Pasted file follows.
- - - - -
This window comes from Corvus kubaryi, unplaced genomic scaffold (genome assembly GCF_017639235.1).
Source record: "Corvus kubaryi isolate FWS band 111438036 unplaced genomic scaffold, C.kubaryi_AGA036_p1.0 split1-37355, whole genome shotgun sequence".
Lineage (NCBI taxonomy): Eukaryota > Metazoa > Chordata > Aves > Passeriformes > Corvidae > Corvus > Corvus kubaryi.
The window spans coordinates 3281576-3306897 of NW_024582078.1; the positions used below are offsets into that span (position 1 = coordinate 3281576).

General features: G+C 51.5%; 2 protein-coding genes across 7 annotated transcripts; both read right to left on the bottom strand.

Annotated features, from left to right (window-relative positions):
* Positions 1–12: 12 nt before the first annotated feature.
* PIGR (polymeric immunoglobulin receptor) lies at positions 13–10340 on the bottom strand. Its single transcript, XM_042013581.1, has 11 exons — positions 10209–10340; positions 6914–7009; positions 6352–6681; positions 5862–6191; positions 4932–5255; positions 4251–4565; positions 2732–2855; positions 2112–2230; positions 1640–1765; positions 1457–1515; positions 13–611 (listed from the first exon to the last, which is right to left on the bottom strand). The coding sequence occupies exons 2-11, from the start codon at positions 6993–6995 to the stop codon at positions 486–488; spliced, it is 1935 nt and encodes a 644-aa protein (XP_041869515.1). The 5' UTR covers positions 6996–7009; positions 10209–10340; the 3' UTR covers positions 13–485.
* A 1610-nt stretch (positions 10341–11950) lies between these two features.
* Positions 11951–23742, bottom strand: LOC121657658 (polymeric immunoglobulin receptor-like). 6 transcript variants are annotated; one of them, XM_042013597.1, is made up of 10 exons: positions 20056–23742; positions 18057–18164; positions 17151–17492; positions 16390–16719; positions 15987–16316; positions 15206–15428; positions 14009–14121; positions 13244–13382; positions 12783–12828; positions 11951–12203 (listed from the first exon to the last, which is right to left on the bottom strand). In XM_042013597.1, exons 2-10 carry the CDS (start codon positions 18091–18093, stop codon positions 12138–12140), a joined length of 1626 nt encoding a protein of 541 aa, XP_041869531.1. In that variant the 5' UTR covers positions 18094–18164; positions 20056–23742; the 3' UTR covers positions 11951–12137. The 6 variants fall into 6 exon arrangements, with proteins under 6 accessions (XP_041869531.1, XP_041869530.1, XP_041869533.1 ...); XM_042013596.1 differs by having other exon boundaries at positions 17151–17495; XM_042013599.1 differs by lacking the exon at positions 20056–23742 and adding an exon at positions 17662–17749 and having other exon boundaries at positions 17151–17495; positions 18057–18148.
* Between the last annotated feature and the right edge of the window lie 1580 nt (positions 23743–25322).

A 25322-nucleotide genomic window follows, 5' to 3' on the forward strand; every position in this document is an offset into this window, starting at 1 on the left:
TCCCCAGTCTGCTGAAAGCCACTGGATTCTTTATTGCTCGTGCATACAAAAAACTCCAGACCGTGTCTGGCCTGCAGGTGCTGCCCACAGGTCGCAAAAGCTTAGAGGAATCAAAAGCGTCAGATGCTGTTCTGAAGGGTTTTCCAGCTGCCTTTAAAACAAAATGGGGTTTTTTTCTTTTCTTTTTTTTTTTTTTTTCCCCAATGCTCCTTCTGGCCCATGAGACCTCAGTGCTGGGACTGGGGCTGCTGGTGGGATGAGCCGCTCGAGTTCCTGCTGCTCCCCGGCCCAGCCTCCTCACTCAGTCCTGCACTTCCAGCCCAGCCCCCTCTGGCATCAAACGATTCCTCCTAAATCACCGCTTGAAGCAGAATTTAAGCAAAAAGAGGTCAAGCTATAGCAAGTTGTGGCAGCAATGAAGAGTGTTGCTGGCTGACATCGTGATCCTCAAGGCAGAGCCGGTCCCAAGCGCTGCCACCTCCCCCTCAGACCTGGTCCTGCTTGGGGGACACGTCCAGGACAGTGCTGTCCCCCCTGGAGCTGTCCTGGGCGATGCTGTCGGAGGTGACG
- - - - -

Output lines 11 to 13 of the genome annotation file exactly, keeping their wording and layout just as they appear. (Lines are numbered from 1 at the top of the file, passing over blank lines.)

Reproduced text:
* Between the last annotated feature and the right edge of the window lie 1580 nt (positions 23743–25322).

A 25322-nucleotide genomic window follows, 5' to 3' on the forward strand; every position in this document is an offset into this window, starting at 1 on the left:
TCCCCAGTCTGCTGAAAGCCACTGGATTCTTTATTGCTCGTGCATACAAAAAACTCCAGACCGTGTCTGGCCTGCAGGTGCTGCCCACAGGTCGCAAAAGCTTAGAGGAATCAAAAGCGTCAGATGCTGTTCTGAAGGGTTTTCCAGCTGCCTTTAAAACAAAATGGGGTTTTTTTCTTTTCTTTTTTTTTTTTTTTTCCCCAATGCTCCTTCTGGCCCATGAGACCTCAGTGCTGGGACTGGGGCTGCTGGTGGGATGAGCCGCTCGAGTTCCTGCTGCTCCCCGGCCCAGCCTCCTCACTCAGTCCTGCACTTCCAGCCCAGCCCCCTCTGGCATCAAACGATTCCTCCTAAATCACCGCTTGAAGCAGAATTTAAGCAAAAAGAGGTCAAGCTATAGCAAGTTGTGGCAGCAATGAAGAGTGTTGCTGGCTGACATCGTGATCCTCAAGGCAGAGCCGGTCCCAAGCGCTGCCACCTCCCCCTCAGACCTGGTCCTGCTTGGGGGACACGTCCAGGACAGTGCTGTCCCCCCTGGAGCTGTCCTGGGCGATGCTGTCGGAGGTGACG